Ireland is known for many things; our culture, our music, our history and our beautiful landscapes. However one thing we cannot claim to be well known for, is our herpetological diversity. With only four native species, it’s easy to overlook our herpetofauna in the shadow of our more diverse avifauna and flora. Nonetheless, reptiles and amphibians still hold an important place in our folklore and heritage. Perhaps one of the most famous myths associated with Ireland is that of St. Patrick “ridding” the island of snakes, while one of our most unique and valuable heritage sites is the Tetrapod Trackway of Valentia Island.
Ireland’s apparent dearth of cold blooded fauna is somewhat misleading. Our shores are regularly graced by migratory reptiles such as leatherback turtles, and the introduction of a handful of non-native species (while worrying) does provide the interested herpetologist with additional topics of study. The rise of herpetoculture as a hobby means there is no longer a shortage of snakes in the Emerald Isle, and this very rewarding hobby has helped spawn a generation of talented, homegrown herpetologists.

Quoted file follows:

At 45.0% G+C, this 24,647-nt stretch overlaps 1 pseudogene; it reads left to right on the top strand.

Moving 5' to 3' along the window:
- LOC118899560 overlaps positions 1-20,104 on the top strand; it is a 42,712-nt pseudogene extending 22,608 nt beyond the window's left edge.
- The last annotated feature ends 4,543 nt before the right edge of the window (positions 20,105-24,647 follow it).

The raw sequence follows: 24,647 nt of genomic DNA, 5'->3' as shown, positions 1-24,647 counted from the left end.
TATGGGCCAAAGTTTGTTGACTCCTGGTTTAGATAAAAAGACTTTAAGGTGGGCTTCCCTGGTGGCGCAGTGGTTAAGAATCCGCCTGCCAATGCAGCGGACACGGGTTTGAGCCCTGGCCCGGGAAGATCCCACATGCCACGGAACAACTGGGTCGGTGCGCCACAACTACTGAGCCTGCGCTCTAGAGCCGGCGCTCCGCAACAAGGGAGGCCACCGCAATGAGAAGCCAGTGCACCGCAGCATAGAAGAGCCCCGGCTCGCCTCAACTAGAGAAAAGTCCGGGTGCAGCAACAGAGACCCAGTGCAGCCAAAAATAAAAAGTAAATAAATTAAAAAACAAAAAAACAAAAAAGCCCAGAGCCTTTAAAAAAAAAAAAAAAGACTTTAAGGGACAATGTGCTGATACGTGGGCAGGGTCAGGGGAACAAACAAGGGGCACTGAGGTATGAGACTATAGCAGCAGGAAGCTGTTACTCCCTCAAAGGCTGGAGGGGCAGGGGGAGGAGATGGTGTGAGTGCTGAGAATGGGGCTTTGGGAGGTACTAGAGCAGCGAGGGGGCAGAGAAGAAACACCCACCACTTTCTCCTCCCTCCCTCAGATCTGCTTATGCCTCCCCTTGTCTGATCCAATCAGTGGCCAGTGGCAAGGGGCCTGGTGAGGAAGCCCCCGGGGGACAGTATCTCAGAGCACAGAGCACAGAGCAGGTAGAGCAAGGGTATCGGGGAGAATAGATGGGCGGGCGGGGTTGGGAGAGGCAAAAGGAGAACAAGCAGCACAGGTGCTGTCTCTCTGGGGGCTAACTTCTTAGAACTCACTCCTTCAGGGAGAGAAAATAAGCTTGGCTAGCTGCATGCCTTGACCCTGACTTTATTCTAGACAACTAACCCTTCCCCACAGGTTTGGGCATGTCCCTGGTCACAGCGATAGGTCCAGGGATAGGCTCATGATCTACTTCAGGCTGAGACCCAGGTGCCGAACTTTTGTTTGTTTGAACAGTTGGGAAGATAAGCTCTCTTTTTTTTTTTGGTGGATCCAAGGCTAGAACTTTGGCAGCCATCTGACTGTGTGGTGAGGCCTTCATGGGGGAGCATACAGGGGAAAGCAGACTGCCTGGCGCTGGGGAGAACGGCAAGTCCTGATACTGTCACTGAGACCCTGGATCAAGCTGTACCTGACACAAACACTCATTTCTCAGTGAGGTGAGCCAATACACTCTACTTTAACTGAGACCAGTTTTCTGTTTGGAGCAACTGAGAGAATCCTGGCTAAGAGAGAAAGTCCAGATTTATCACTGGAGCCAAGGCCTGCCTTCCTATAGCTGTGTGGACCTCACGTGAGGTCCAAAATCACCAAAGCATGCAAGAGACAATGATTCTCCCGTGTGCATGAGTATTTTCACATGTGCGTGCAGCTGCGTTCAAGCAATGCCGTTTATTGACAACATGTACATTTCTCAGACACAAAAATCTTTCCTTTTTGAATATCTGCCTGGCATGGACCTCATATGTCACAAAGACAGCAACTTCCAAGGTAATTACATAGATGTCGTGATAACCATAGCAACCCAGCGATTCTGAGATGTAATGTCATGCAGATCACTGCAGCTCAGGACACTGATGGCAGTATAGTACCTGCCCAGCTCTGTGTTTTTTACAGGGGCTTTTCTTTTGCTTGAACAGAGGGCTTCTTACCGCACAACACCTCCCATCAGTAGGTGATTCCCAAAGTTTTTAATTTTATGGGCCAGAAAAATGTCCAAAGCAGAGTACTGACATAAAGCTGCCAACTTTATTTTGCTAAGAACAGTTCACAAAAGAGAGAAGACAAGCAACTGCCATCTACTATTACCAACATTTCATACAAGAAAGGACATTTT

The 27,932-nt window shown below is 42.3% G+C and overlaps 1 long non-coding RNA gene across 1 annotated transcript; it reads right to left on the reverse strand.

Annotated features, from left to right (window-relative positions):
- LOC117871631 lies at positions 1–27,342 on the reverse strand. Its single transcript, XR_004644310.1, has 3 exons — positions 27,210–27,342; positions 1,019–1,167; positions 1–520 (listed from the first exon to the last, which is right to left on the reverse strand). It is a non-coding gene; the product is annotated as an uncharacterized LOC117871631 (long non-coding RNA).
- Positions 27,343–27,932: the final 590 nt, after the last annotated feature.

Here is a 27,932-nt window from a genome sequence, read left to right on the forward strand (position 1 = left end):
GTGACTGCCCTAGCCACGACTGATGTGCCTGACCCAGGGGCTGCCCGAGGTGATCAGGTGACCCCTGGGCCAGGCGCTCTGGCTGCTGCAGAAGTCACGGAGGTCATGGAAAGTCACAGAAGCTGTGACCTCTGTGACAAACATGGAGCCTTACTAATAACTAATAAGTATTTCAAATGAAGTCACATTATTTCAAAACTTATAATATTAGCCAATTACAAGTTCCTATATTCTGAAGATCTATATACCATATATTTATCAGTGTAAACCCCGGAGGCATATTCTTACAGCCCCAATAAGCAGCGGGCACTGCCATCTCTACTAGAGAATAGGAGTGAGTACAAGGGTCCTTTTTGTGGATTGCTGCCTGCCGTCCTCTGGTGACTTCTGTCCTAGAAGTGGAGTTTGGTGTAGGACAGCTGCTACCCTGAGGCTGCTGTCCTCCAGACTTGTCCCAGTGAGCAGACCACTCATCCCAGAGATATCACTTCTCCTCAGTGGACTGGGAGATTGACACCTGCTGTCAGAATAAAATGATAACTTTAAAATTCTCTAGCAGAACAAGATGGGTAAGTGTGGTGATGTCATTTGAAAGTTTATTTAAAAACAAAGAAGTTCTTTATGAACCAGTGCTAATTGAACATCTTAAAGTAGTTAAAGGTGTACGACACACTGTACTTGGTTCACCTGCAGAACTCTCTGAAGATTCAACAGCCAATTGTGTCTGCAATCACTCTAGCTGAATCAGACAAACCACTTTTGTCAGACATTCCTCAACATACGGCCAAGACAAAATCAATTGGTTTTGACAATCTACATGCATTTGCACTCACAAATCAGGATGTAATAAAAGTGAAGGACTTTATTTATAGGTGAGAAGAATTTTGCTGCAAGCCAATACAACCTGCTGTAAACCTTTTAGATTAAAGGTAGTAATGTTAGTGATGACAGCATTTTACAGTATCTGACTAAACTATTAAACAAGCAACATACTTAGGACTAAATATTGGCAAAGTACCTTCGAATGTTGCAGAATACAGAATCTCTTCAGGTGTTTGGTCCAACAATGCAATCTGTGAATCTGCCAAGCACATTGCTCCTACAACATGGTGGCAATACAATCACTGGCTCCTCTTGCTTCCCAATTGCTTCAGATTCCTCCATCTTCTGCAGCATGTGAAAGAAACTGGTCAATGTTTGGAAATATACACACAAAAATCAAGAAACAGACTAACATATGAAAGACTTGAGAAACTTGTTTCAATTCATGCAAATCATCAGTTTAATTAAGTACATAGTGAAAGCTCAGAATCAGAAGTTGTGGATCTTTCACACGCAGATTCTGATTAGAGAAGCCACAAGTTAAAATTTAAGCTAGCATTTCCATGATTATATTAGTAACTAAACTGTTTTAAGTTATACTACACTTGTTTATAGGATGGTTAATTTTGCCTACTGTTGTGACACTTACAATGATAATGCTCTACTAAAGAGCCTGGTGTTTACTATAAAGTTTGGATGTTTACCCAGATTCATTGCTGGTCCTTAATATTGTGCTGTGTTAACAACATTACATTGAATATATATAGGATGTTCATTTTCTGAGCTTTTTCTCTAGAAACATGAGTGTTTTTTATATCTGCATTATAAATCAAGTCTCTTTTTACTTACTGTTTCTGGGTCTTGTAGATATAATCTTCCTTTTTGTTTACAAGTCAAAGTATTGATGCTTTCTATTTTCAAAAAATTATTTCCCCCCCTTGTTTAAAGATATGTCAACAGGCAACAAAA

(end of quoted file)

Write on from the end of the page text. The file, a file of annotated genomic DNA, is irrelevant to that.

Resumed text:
The apparent lack of herpetological diversity by no means diminishes the importance of the few species we do have. Each is an important part of Ireland’s natural heritage, and their importance as components of their respective habitats cannot be stressed enough. To learn more about each of these fascinating creatures, simply follow the links below: